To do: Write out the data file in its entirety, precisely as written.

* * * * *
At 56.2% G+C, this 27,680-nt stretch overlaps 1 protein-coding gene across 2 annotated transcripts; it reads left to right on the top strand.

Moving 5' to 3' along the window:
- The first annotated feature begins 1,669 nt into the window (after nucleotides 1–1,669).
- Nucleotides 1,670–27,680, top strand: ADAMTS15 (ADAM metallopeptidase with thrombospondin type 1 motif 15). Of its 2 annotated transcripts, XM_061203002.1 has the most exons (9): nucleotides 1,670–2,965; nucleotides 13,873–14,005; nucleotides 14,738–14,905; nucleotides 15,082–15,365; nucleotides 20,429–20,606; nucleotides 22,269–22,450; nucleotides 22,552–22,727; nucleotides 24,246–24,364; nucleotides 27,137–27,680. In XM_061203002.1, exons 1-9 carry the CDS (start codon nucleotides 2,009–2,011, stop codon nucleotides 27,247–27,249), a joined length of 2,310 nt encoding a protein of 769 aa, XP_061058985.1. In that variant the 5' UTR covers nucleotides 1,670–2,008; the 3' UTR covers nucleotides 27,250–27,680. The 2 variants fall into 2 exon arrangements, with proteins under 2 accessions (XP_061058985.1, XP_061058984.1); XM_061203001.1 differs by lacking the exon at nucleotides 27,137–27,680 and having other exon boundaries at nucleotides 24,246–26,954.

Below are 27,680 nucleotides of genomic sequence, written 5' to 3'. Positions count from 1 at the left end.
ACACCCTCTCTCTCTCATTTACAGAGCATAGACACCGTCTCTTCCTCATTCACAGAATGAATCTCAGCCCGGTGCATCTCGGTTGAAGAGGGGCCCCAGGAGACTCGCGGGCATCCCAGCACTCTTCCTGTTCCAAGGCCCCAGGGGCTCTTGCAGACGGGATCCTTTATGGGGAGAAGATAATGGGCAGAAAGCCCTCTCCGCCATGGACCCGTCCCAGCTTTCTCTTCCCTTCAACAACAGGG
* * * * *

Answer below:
At 56.2% G+C, this 27,680-nt stretch overlaps 1 protein-coding gene across 2 annotated transcripts; it reads left to right on the top strand.

Moving 5' to 3' along the window:
- The first annotated feature begins 1,669 nt into the window (after nucleotides 1–1,669).
- Nucleotides 1,670–27,680, top strand: ADAMTS15 (ADAM metallopeptidase with thrombospondin type 1 motif 15). Of its 2 annotated transcripts, XM_061203002.1 has the most exons (9): nucleotides 1,670–2,965; nucleotides 13,873–14,005; nucleotides 14,738–14,905; nucleotides 15,082–15,365; nucleotides 20,429–20,606; nucleotides 22,269–22,450; nucleotides 22,552–22,727; nucleotides 24,246–24,364; nucleotides 27,137–27,680. In XM_061203002.1, exons 1-9 carry the CDS (start codon nucleotides 2,009–2,011, stop codon nucleotides 27,247–27,249), a joined length of 2,310 nt encoding a protein of 769 aa, XP_061058985.1. In that variant the 5' UTR covers nucleotides 1,670–2,008; the 3' UTR covers nucleotides 27,250–27,680. The 2 variants fall into 2 exon arrangements, with proteins under 2 accessions (XP_061058985.1, XP_061058984.1); XM_061203001.1 differs by lacking the exon at nucleotides 27,137–27,680 and having other exon boundaries at nucleotides 24,246–26,954.

Below are 27,680 nucleotides of genomic sequence, written 5' to 3'. Positions count from 1 at the left end.
ACACCCTCTCTCTCTCATTTACAGAGCATAGACACCGTCTCTTCCTCATTCACAGAATGAATCTCAGCCCGGTGCATCTCGGTTGAAGAGGGGCCCCAGGAGACTCGCGGGCATCCCAGCACTCTTCCTGTTCCAAGGCCCCAGGGGCTCTTGCAGACGGGATCCTTTATGGGGAGAAGATAATGGGCAGAAAGCCCTCTCCGCCATGGACCCGTCCCAGCTTTCTCTTCCCTTCAACAACAGGG